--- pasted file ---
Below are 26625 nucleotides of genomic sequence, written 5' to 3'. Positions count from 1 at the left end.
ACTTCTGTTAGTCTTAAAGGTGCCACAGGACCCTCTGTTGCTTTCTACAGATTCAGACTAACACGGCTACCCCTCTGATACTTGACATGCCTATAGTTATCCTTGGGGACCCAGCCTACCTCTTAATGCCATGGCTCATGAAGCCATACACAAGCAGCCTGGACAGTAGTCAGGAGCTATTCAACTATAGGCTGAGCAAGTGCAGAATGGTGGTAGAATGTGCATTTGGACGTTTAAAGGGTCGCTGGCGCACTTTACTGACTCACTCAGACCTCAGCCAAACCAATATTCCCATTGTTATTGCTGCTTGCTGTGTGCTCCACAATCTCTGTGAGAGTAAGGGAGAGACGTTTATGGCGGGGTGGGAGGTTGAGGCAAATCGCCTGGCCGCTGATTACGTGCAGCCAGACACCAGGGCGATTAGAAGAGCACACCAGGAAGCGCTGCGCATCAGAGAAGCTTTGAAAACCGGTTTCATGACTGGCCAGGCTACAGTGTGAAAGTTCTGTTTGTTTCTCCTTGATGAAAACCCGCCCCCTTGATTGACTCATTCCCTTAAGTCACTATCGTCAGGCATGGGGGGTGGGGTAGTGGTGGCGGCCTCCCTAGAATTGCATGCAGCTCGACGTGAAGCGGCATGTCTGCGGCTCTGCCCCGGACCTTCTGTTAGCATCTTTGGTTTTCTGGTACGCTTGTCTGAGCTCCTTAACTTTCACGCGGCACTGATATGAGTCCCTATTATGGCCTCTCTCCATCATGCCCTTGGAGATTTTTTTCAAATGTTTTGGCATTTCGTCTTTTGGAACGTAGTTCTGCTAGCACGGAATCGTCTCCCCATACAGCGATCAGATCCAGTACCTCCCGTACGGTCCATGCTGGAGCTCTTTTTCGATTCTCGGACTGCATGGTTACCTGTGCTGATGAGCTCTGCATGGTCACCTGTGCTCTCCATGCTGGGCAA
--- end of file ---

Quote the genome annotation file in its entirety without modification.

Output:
Below are 26625 nucleotides of genomic sequence, written 5' to 3'. Positions count from 1 at the left end.
ACTTCTGTTAGTCTTAAAGGTGCCACAGGACCCTCTGTTGCTTTCTACAGATTCAGACTAACACGGCTACCCCTCTGATACTTGACATGCCTATAGTTATCCTTGGGGACCCAGCCTACCTCTTAATGCCATGGCTCATGAAGCCATACACAAGCAGCCTGGACAGTAGTCAGGAGCTATTCAACTATAGGCTGAGCAAGTGCAGAATGGTGGTAGAATGTGCATTTGGACGTTTAAAGGGTCGCTGGCGCACTTTACTGACTCACTCAGACCTCAGCCAAACCAATATTCCCATTGTTATTGCTGCTTGCTGTGTGCTCCACAATCTCTGTGAGAGTAAGGGAGAGACGTTTATGGCGGGGTGGGAGGTTGAGGCAAATCGCCTGGCCGCTGATTACGTGCAGCCAGACACCAGGGCGATTAGAAGAGCACACCAGGAAGCGCTGCGCATCAGAGAAGCTTTGAAAACCGGTTTCATGACTGGCCAGGCTACAGTGTGAAAGTTCTGTTTGTTTCTCCTTGATGAAAACCCGCCCCCTTGATTGACTCATTCCCTTAAGTCACTATCGTCAGGCATGGGGGGTGGGGTAGTGGTGGCGGCCTCCCTAGAATTGCATGCAGCTCGACGTGAAGCGGCATGTCTGCGGCTCTGCCCCGGACCTTCTGTTAGCATCTTTGGTTTTCTGGTACGCTTGTCTGAGCTCCTTAACTTTCACGCGGCACTGATATGAGTCCCTATTATGGCCTCTCTCCATCATGCCCTTGGAGATTTTTTTCAAATGTTTTGGCATTTCGTCTTTTGGAACGTAGTTCTGCTAGCACGGAATCGTCTCCCCATACAGCGATCAGATCCAGTACCTCCCGTACGGTCCATGCTGGAGCTCTTTTTCGATTCTCGGACTGCATGGTTACCTGTGCTGATGAGCTCTGCATGGTCACCTGTGCTCTCCATGCTGGGCAA